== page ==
the Partnership for Clean Indoor Air (PCIA) December, 2011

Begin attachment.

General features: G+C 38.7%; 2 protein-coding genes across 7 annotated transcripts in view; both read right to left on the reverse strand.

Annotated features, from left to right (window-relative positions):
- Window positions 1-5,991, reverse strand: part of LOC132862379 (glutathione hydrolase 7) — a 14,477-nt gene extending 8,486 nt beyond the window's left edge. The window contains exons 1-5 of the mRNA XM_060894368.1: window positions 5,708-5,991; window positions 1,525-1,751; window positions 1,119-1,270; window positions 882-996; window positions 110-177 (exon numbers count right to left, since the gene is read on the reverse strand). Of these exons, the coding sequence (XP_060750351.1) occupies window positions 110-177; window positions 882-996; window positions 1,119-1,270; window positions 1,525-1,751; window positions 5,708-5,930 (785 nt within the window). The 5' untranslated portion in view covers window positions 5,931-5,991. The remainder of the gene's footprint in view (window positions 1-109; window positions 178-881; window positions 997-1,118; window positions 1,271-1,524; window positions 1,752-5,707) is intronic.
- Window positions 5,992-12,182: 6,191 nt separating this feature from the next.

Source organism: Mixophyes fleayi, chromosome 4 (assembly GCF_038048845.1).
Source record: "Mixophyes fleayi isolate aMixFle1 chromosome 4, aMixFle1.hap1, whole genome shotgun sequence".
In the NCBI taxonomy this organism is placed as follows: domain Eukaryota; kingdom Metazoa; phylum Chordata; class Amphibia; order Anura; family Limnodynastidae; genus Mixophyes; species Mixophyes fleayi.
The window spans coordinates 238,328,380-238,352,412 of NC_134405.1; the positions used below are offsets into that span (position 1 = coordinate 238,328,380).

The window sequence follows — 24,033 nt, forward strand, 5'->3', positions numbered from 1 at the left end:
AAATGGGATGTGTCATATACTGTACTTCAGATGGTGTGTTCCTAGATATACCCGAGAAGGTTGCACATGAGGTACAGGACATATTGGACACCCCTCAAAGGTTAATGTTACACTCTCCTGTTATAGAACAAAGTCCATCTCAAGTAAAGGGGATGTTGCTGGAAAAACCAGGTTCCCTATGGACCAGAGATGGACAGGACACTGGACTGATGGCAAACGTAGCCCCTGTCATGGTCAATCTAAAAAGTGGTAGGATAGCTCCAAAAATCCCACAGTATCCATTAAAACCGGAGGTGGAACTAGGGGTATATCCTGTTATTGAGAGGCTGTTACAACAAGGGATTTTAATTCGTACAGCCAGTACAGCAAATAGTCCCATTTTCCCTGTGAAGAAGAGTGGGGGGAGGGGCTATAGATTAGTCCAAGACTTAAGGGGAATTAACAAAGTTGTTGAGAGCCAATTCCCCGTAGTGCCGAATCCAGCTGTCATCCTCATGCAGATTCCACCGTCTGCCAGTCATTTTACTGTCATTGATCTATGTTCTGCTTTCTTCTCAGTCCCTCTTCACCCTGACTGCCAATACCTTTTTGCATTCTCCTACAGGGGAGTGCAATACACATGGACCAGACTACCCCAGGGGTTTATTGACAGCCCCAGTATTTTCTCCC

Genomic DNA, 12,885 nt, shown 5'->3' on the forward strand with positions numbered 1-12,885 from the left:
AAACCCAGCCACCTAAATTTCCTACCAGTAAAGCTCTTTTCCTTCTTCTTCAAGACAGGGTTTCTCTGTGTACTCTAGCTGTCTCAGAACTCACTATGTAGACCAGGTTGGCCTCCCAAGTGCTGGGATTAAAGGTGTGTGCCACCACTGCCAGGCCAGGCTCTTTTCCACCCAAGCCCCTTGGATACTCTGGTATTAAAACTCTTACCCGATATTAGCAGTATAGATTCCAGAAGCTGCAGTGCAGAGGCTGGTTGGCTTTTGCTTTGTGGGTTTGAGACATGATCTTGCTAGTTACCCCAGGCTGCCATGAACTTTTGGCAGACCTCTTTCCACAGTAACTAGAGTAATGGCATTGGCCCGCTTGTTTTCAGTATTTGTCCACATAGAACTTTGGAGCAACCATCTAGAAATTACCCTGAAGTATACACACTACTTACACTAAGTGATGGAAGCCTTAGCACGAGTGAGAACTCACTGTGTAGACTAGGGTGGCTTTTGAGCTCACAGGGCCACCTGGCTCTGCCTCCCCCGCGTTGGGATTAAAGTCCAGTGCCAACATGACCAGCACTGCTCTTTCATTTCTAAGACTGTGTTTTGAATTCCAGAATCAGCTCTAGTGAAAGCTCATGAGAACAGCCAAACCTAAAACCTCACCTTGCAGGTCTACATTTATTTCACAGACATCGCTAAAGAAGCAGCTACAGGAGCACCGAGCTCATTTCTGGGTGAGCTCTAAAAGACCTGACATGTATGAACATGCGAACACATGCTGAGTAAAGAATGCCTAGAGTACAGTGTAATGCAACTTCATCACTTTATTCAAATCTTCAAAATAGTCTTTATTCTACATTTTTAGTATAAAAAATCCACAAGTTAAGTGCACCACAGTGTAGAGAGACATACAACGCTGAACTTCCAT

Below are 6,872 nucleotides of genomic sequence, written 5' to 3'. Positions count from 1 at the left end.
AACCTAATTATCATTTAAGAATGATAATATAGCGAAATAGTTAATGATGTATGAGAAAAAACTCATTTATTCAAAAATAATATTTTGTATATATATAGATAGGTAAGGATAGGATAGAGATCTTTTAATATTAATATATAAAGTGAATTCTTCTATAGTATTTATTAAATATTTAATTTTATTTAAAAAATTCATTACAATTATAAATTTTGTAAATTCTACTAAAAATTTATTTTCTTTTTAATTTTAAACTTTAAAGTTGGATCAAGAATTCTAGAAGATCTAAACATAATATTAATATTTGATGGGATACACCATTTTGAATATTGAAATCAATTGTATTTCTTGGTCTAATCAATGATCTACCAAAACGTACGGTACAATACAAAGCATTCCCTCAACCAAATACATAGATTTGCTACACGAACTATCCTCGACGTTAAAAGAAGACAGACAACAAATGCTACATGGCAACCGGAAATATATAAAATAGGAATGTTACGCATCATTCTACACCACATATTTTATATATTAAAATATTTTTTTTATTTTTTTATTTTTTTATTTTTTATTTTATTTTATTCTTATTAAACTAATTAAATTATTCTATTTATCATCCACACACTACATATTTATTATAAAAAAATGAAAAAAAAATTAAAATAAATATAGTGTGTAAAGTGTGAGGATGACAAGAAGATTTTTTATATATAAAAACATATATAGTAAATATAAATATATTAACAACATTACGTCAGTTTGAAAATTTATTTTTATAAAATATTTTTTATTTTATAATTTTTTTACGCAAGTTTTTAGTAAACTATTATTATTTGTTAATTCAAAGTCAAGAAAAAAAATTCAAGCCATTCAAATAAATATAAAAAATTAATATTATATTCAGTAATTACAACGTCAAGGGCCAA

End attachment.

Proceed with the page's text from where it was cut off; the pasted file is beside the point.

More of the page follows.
This Bulletin focuses fuels for clean burning stoves. As they note, a lot of effort has been focused on wood burning stoves, but in urban areas, stick wood is hard to come by, and charcoal is a much more popular fuel. There's a good reason for this, studies have shown that charcoal stoves have up to 90% less indoor air pollution than similar wood stoves. In urban areas, there is a noticeable improvement in indoor air quality simply by shifting to charcoal burning. Additionally, biomass fuel briquettes, pellets, and other densified paper burning stoves are showing a lot of promise in urban areas so this bulletin profiles projects that use urban waste to create fuel briquettes that can be sold to stove owners.